Monday, February 27, 2006

Cancelled home orders: Latest bubble prick?

Cancelled home orders: Latest bubble prick?
Friday February 24, 2:52 pm ET

Home builders are growing concerned about an increasing number of cancelled new home orders, which experts say could be a sign of an underlying weakness in the recent run in home prices.

Specifically, the cancelled orders could be the latest warning sign that buyers who were turning to real estate as an investment, rather than for their own housing needs, are shifting out of real estate. And that could mean that in many hot markets, the air is about to come out of over-inflated real home prices overall.

One in 5 reporting more cancellations than six months ago, with 4 percent of the overall group saying the increase in cancellations has been significant.

"When you start to see cancellations, you really get worried," said the trade group.

Typically, a downturn in a local economy -- particularly its job market -- can cause a drop in real estate prices and an increase in home order cancellations.

But the trade group's survey found only 15 percent citing job losses by buyers as a cause for the cancellations. The survey, which allowed the builders to cite more than one cause for cancellations, found 45 percent saying it was due to a buyer's inability to sell their existing home and a third citing the buyers not being able to qualify for financing at a time of rising mortgage rates.

But Seiders and others say a big concern is a factor not cited on the survey, the fear that cancellations are being driven by real estate investors who were ordering new homes with the intention of selling them quickly in a hot real estate market. And Seiders said many of the 72 percent of those surveyed not yet reporting an increase in cancellations are already worried.

Experts believe that the home buyer intending to live in a home is reluctant to cancel an order, even if the market seems to have softened. But an investor-buyer who more closely follows the local real estate market is more likely to cancel an order, even if they lose some deposit money, if they believe that the local market prices have fallen enough that walking away is more cost effective than buying and selling the home.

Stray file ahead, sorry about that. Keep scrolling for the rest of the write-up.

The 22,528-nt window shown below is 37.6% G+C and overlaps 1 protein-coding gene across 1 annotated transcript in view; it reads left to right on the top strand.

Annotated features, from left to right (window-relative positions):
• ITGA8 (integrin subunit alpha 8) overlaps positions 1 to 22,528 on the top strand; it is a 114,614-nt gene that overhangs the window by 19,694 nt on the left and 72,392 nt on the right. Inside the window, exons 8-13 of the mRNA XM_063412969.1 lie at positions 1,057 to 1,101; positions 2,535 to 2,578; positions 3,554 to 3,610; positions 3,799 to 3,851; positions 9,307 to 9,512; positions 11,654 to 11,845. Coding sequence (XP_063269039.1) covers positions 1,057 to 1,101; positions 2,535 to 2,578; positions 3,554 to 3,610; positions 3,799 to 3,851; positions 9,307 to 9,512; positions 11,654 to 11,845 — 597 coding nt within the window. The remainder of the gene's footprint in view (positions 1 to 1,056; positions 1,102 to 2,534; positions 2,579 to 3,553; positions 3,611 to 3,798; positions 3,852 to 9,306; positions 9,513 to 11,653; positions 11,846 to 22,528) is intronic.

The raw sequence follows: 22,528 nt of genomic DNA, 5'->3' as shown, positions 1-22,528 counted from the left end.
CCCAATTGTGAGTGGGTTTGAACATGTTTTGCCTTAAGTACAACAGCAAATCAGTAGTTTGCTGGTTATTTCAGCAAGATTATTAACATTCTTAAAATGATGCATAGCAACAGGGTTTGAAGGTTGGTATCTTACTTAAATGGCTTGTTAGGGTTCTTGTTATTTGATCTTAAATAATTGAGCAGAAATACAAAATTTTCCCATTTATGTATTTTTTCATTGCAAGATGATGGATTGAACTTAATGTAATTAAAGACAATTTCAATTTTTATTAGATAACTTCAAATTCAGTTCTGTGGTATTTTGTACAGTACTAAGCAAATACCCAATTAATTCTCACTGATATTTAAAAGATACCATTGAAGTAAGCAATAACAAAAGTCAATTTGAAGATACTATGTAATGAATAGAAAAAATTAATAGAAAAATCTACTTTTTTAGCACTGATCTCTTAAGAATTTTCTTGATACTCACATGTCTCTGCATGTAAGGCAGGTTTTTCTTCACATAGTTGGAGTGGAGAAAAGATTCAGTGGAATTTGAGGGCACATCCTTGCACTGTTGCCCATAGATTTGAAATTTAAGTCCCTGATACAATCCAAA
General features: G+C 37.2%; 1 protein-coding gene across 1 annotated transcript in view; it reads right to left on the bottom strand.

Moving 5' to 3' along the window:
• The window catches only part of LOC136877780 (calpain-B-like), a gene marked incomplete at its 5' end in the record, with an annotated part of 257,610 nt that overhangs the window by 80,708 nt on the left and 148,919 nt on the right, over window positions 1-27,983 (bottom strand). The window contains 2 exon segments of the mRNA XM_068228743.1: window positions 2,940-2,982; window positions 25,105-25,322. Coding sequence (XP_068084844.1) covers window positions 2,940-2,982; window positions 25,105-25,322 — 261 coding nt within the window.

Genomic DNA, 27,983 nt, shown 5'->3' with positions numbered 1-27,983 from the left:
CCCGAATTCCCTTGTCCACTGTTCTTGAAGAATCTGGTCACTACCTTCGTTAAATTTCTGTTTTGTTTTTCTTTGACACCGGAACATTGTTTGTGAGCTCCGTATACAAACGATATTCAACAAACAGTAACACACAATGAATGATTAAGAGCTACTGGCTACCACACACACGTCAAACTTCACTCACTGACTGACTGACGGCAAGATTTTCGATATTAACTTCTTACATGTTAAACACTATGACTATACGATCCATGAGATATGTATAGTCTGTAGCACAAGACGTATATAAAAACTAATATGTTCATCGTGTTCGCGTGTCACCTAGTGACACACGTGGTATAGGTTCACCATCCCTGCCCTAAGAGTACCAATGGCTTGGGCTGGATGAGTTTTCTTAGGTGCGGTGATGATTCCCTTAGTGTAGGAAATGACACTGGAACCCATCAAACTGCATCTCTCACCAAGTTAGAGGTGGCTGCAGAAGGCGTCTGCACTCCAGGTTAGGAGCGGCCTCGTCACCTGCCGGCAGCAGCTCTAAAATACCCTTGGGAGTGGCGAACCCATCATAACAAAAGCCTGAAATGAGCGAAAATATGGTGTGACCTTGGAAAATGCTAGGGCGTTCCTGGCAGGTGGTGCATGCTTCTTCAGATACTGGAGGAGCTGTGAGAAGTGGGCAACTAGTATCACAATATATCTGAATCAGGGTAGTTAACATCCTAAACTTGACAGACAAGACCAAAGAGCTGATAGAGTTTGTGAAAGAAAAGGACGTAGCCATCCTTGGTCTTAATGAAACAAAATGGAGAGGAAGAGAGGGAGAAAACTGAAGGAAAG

The flight of investor-buyers from the housing market and the increased cancellations could therefore push real estate prices lower in different markets.

"If you've overbuilt the market and sales get cancelled, you have to do something with the homes," said Seiders. "The incentives we're seeing builders offering are clearly designed to support prices and stop cancellations."

Thursday, luxury home builder Toll Brothers warned that it is seeing investors bail on some markets, and supply now greatly exceeding demand in some cases. Besides the increased cancellations, new signed contracts fell 21 percent compared to a year earlier.

"Speculative demand has ceased and speculators are now putting their homes back on the market. The result has been more supply than demand in some regions," said the company's earnings statement. "Markets such as metro Washington, D.C., which are sound economically and showing healthy job growth, will need to work through their excess supply before the imbalance once again tips in our favor.

Toll Brothers Chairman and CEO Robert Toll said the company's cancellation rate came to 8.8 percent of orders in the most recent quarter, up from a historic level of only 5 to 6 percent.

"At 8.8 percent we hope it's plateaued now," he said in response to a question during the company's analyst call.

And home builders stock analyst Alex Barron of JMP Securities said that Toll Brothers actually has much lower cancellation rates than the industry as a whole. He said some other smaller, privately-held builders have more lax rules about the amount of money a buyer must put down, and how easy it is for them to get the money back if they do cancel.

"They don't have a standard practice; the less money they ask, the higher cancellation rates," said Barron. "I would say for most builders, it's at least 25 percent today."

Barron also is concerned about the impact that investor-buyers could have on the new home market, and the real estate market as a whole.

"I would say that probably for publicly-traded builders, at least 10 to 15 percent of orders were from investor-buyers," he said. "Those are the people driving up the cancellation rates. This (the increase in cancellations) is another warning sign. I think it's something we'll have to deal with for the next two to three quarters until the market stabilizes."


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